Learn what’s interesting to you, and your career will end up bending towards that.

                                                                      1. 2

                                                                        I think there is a larger question. What if one stops being passionate about programming (though still enjoy doing it as requested at work)?

                                                                        1. 1

                                                                          I don’t think this advice requires you code 24/7 for fun, just that you have some preferences.

                                                                          1. 1

                                                                            Then learn to knit, or build model trains, or do political organizing, or whatever. You’re going to build skills whatever you learn, and your character will slowly change, too. Maybe those skills will be broadly translatable to your career (planning/estimation, design/architecture, communication/leadership), maybe not.

                                                                            But being happy in your non-work life will definitely impact your career. And new interests will, if nothing else, lead to new perspectives on both your existing problems and on future possible career paths.

                                                                          2. 1

                                                                            That also works in reverse: Avoid learning something where you don’t want your career to go. At least be quiet about it.

                                                                          1. 4

                                                                            Counterpoint: your software is never correct.

                                                                            Unless your software is:

                                                                            • proven using a formal prover (as /u/kghose points out)
                                                                            • written in a language that itself has a formal, proven, specification (very few languages, though SML is one of them)
                                                                            • built using a compiler that complies with that specification in all cases
                                                                            • run only on hardware with a proven specification (compile/build stage)
                                                                            • … and whose interactions with the language and compiler are properly documented and proven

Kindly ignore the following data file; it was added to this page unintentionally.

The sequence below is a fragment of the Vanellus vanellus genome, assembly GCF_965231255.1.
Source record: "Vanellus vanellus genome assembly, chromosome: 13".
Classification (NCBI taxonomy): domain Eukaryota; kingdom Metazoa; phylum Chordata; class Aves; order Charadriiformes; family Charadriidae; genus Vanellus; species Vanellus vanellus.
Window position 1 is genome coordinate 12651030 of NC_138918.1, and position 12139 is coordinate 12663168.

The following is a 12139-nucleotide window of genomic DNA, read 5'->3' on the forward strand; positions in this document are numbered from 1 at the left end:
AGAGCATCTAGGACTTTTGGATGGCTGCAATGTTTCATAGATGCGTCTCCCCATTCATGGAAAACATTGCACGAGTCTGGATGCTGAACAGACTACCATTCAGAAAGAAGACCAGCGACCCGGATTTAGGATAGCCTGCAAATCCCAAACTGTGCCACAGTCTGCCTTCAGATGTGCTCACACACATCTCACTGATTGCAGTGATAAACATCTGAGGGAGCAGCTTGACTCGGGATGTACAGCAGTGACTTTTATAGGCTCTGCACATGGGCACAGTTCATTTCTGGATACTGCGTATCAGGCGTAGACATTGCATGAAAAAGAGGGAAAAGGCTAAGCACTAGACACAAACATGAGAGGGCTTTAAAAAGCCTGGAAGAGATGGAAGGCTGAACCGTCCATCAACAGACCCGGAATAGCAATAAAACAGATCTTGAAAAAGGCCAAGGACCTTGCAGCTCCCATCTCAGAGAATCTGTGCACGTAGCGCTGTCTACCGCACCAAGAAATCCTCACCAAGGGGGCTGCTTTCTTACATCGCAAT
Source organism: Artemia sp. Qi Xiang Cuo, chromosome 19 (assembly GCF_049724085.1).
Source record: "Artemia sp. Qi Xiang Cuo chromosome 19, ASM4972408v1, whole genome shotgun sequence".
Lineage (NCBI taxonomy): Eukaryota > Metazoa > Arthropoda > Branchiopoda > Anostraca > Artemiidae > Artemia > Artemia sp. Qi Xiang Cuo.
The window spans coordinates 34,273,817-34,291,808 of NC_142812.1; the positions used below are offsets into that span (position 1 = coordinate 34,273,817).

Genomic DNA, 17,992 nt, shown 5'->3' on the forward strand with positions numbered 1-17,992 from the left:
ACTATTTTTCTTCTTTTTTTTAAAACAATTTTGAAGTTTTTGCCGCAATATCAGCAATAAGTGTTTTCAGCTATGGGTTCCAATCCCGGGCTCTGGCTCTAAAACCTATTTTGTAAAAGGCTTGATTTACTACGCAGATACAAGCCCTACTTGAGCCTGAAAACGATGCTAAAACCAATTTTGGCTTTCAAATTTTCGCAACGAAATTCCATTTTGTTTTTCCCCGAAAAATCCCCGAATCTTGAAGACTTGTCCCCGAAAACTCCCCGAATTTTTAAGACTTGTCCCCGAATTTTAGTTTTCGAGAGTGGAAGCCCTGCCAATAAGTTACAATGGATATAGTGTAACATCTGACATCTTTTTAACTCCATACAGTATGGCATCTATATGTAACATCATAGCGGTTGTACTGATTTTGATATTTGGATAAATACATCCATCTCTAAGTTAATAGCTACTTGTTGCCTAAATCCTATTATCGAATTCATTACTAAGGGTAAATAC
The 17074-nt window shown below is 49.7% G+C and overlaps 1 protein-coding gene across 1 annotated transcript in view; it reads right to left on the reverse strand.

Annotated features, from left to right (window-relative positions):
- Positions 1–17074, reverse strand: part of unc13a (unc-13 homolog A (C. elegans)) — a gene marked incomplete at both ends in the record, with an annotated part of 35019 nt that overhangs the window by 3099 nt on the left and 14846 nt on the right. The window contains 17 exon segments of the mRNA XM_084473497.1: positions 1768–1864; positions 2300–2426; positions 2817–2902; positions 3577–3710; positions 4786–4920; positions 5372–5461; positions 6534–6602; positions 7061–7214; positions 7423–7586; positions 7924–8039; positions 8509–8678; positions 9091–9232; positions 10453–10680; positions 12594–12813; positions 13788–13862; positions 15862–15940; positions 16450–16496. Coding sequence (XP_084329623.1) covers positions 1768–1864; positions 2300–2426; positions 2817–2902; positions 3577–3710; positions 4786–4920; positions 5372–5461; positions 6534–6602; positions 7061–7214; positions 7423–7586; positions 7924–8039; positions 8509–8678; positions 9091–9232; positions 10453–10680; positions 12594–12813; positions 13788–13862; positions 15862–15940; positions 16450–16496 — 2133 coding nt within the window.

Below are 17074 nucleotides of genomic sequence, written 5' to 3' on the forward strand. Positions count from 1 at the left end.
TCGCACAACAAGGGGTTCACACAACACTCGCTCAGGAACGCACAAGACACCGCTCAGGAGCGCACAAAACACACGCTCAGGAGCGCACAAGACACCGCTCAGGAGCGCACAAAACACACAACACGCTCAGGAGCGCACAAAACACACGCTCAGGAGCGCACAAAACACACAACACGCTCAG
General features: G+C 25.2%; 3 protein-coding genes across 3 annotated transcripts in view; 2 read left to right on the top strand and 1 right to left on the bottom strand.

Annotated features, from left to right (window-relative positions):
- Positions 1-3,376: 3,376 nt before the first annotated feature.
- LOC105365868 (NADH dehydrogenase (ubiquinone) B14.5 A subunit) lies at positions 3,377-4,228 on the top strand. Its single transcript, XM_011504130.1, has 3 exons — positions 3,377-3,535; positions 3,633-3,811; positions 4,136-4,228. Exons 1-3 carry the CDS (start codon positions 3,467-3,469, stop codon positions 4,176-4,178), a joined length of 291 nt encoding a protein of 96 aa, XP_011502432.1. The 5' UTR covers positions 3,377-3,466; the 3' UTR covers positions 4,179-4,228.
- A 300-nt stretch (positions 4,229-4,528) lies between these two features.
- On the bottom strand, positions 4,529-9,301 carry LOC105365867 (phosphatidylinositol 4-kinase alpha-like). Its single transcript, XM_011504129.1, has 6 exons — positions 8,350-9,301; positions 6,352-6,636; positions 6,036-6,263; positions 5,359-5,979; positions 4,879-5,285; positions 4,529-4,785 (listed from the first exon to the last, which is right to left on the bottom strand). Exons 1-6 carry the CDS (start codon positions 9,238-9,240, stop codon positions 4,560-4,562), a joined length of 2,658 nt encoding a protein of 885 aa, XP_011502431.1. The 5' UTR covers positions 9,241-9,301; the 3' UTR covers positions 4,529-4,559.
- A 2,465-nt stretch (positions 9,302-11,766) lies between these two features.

• in a physical environment which conforms at all times to the hardware’s requirements
                                                                            • with the end product run only on hardware with a proven specification
                                                                            • …..

                                                                            … then it is impossible for what you build to be correct.

                                                                            1. 4

                                                                              And even if you achieve all that, you only know that your software correctly implements the specification. There’s still plenty of room for the specification to be a poor solution to the original problem, etc..

                                                                              1. 3

                                                                                proven using a formal prover

                                                                                Not just that, but the implementation of the formal prover has to be proven, as well

                                                                                And then the machine code of the implementation of the formal prover has to be proven that it matches the implementation.

                                                                                And then the hardware it runs on has to be trusted to execute those in the right sequence, etc.

                                                                                And (as you said) you need to ensure the hardware isn’t defective or has surpassed tolerance limits…

                                                                                1. 1